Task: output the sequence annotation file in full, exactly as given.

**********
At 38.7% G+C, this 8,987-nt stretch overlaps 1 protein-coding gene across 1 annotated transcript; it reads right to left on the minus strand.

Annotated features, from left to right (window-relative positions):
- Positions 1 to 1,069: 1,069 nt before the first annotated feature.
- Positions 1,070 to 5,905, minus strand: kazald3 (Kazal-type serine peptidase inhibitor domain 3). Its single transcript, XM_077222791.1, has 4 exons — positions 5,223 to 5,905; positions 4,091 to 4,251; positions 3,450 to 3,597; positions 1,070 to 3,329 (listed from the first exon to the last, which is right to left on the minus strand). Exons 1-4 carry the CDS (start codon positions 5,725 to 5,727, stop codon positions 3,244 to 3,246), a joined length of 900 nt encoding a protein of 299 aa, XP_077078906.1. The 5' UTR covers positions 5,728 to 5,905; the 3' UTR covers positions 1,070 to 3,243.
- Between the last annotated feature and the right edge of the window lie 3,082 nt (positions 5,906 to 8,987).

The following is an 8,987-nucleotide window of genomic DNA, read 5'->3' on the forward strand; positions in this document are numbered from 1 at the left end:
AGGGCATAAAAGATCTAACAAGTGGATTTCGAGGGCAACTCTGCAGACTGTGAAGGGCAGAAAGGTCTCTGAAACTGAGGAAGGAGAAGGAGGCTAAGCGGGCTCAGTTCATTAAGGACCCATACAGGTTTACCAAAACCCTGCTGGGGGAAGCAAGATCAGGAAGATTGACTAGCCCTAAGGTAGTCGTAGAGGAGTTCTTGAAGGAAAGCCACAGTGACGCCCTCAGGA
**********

At 38.7% G+C, this 8,987-nt stretch overlaps 1 protein-coding gene across 1 annotated transcript; it reads right to left on the minus strand.

Annotated features, from left to right (window-relative positions):
- Positions 1 to 1,069: 1,069 nt before the first annotated feature.
- Positions 1,070 to 5,905, minus strand: kazald3 (Kazal-type serine peptidase inhibitor domain 3). Its single transcript, XM_077222791.1, has 4 exons — positions 5,223 to 5,905; positions 4,091 to 4,251; positions 3,450 to 3,597; positions 1,070 to 3,329 (listed from the first exon to the last, which is right to left on the minus strand). Exons 1-4 carry the CDS (start codon positions 5,725 to 5,727, stop codon positions 3,244 to 3,246), a joined length of 900 nt encoding a protein of 299 aa, XP_077078906.1. The 5' UTR covers positions 5,728 to 5,905; the 3' UTR covers positions 1,070 to 3,243.
- Between the last annotated feature and the right edge of the window lie 3,082 nt (positions 5,906 to 8,987).

The following is an 8,987-nucleotide window of genomic DNA, read 5'->3' on the forward strand; positions in this document are numbered from 1 at the left end:
AGGGCATAAAAGATCTAACAAGTGGATTTCGAGGGCAACTCTGCAGACTGTGAAGGGCAGAAAGGTCTCTGAAACTGAGGAAGGAGAAGGAGGCTAAGCGGGCTCAGTTCATTAAGGACCCATACAGGTTTACCAAAACCCTGCTGGGGGAAGCAAGATCAGGAAGATTGACTAGCCCTAAGGTAGTCGTAGAGGAGTTCTTGAAGGAAAGCCACAGTGACGCCCTCAGGA